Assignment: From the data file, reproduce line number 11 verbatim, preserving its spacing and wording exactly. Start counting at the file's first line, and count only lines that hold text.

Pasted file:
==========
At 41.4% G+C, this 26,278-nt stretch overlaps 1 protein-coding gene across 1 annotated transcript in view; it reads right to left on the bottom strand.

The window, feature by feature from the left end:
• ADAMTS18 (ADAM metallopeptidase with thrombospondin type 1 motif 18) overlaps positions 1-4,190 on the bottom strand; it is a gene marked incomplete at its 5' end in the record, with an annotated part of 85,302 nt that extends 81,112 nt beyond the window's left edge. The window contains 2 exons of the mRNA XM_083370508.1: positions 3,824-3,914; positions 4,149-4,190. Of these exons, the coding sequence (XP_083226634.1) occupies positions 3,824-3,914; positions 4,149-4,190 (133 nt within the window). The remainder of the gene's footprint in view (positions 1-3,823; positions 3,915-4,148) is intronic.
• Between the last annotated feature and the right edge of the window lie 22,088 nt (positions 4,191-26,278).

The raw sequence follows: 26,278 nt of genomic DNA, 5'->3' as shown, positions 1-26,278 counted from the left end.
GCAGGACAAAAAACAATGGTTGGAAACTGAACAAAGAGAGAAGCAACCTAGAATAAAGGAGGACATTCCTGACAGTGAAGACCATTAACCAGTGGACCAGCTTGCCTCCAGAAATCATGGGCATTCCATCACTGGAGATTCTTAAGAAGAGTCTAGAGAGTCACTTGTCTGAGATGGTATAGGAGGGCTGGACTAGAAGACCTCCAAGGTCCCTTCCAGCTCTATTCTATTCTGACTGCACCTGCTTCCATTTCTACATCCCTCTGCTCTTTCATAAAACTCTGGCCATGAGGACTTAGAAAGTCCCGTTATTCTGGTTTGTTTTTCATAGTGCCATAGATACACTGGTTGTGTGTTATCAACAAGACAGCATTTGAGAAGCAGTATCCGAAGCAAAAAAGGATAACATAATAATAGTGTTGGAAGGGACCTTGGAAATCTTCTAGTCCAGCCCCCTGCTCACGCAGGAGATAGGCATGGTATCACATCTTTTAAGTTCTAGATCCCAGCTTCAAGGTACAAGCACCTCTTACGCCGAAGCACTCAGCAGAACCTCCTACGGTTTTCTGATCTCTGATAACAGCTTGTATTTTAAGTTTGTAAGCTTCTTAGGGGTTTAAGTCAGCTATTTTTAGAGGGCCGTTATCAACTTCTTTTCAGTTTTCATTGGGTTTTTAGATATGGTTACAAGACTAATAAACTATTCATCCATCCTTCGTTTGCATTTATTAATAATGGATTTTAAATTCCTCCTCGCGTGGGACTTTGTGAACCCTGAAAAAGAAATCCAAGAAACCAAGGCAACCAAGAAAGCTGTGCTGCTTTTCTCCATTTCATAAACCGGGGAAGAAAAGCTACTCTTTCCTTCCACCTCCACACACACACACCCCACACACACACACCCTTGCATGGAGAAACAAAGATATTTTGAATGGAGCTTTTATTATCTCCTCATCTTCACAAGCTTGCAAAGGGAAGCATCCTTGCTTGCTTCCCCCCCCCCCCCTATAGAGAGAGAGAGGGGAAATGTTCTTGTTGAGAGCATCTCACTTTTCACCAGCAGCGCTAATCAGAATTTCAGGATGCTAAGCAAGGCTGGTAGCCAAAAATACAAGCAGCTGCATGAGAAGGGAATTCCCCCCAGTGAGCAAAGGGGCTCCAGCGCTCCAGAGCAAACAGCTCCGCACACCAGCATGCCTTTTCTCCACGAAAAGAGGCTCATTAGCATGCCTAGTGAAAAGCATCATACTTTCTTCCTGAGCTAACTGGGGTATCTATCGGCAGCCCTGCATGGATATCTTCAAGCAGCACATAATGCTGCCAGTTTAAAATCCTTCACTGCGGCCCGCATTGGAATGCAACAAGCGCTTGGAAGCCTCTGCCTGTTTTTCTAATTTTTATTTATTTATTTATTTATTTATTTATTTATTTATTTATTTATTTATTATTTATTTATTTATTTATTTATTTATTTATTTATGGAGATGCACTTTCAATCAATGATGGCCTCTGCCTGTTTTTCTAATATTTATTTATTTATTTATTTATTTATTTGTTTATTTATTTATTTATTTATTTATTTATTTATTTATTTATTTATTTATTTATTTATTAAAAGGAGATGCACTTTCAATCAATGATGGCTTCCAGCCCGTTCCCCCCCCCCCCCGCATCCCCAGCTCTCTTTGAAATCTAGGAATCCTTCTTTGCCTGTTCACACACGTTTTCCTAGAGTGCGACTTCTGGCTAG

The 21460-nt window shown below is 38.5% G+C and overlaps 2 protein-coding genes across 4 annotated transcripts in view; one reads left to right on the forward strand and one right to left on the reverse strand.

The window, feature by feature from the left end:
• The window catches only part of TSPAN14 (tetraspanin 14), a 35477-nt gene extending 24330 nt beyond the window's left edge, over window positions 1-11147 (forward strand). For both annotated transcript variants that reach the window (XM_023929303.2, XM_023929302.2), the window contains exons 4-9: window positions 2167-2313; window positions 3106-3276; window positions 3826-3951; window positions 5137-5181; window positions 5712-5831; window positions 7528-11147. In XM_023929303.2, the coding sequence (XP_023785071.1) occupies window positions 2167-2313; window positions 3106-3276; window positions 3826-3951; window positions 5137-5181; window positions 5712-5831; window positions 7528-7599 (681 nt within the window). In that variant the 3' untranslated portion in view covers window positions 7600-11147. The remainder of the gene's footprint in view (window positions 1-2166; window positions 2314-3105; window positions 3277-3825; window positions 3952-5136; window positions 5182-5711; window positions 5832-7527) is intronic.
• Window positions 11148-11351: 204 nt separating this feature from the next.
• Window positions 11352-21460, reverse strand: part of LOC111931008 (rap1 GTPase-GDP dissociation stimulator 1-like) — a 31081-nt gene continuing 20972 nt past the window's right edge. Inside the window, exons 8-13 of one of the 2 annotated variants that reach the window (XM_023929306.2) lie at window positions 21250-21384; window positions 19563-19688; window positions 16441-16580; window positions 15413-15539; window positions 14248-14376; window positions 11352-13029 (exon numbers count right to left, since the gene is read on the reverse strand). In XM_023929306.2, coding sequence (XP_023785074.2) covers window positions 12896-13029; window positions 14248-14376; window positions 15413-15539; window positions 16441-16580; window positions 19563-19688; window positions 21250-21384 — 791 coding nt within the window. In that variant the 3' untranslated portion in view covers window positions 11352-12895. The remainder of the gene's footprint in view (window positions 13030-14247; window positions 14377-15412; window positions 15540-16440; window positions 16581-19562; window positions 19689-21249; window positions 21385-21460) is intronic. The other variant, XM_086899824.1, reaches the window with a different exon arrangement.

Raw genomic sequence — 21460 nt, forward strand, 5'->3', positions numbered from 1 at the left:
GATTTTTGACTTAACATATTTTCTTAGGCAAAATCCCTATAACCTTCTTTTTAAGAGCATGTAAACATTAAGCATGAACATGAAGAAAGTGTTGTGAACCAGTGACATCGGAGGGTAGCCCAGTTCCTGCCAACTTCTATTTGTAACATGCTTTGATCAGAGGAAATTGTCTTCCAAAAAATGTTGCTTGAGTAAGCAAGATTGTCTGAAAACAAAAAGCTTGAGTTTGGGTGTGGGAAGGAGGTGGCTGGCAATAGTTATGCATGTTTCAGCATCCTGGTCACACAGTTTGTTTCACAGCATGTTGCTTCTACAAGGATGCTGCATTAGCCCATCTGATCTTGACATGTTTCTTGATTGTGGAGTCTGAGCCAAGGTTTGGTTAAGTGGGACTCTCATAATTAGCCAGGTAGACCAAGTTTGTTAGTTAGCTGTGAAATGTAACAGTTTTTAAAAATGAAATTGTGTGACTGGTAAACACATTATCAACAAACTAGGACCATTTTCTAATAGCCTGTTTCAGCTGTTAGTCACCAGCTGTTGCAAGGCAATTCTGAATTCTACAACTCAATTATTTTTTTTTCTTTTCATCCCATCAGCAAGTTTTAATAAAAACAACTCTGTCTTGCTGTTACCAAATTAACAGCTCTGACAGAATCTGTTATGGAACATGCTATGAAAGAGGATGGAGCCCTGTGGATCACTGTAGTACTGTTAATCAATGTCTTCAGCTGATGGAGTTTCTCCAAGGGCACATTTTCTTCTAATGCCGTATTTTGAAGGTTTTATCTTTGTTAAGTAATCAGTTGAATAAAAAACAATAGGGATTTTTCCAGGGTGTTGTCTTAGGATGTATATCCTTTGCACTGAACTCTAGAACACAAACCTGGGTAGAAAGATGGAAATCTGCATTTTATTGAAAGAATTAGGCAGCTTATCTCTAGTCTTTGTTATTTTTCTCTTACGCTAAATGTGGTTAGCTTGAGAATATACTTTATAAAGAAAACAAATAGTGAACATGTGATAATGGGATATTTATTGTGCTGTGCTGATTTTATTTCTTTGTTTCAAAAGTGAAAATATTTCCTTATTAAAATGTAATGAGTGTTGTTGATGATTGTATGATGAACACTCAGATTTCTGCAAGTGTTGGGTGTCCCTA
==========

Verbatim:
• Window positions 11352-21460, reverse strand: part of LOC111931008 (rap1 GTPase-GDP dissociation stimulator 1-like) — a 31081-nt gene continuing 20972 nt past the window's right edge. Inside the window, exons 8-13 of one of the 2 annotated variants that reach the window (XM_023929306.2) lie at window positions 21250-21384; window positions 19563-19688; window positions 16441-16580; window positions 15413-15539; window positions 14248-14376; window positions 11352-13029 (exon numbers count right to left, since the gene is read on the reverse strand). In XM_023929306.2, coding sequence (XP_023785074.2) covers window positions 12896-13029; window positions 14248-14376; window positions 15413-15539; window positions 16441-16580; window positions 19563-19688; window positions 21250-21384 — 791 coding nt within the window. In that variant the 3' untranslated portion in view covers window positions 11352-12895. The remainder of the gene's footprint in view (window positions 13030-14247; window positions 14377-15412; window positions 15540-16440; window positions 16581-19562; window positions 19689-21249; window positions 21385-21460) is intronic. The other variant, XM_086899824.1, reaches the window with a different exon arrangement.